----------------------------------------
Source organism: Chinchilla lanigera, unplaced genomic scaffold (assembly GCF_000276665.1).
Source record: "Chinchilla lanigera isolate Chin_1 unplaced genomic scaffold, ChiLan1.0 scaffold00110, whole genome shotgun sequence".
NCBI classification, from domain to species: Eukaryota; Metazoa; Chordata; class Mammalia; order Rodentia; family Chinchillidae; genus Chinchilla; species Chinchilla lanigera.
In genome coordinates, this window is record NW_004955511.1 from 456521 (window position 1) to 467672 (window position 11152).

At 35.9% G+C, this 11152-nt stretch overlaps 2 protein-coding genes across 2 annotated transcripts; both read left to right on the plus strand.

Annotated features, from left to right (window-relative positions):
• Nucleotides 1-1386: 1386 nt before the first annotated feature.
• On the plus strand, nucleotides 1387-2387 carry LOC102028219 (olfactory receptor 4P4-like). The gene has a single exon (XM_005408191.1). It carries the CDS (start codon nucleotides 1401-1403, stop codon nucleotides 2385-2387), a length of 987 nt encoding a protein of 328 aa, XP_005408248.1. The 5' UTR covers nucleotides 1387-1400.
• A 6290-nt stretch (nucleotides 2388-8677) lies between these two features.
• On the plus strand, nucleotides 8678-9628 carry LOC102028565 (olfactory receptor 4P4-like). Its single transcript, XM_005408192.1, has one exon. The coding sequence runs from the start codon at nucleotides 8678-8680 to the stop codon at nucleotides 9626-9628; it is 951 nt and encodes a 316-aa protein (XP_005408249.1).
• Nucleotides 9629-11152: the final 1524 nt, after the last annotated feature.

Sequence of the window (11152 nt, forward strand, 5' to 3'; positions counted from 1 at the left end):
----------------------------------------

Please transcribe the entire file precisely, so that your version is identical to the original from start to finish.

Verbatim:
Source organism: Chinchilla lanigera, unplaced genomic scaffold (assembly GCF_000276665.1).
Source record: "Chinchilla lanigera isolate Chin_1 unplaced genomic scaffold, ChiLan1.0 scaffold00110, whole genome shotgun sequence".
NCBI classification, from domain to species: Eukaryota; Metazoa; Chordata; class Mammalia; order Rodentia; family Chinchillidae; genus Chinchilla; species Chinchilla lanigera.
In genome coordinates, this window is record NW_004955511.1 from 456521 (window position 1) to 467672 (window position 11152).

At 35.9% G+C, this 11152-nt stretch overlaps 2 protein-coding genes across 2 annotated transcripts; both read left to right on the plus strand.

Annotated features, from left to right (window-relative positions):
• Nucleotides 1-1386: 1386 nt before the first annotated feature.
• On the plus strand, nucleotides 1387-2387 carry LOC102028219 (olfactory receptor 4P4-like). The gene has a single exon (XM_005408191.1). It carries the CDS (start codon nucleotides 1401-1403, stop codon nucleotides 2385-2387), a length of 987 nt encoding a protein of 328 aa, XP_005408248.1. The 5' UTR covers nucleotides 1387-1400.
• A 6290-nt stretch (nucleotides 2388-8677) lies between these two features.
• On the plus strand, nucleotides 8678-9628 carry LOC102028565 (olfactory receptor 4P4-like). Its single transcript, XM_005408192.1, has one exon. The coding sequence runs from the start codon at nucleotides 8678-8680 to the stop codon at nucleotides 9626-9628; it is 951 nt and encodes a 316-aa protein (XP_005408249.1).
• Nucleotides 9629-11152: the final 1524 nt, after the last annotated feature.

Sequence of the window (11152 nt, forward strand, 5' to 3'; positions counted from 1 at the left end):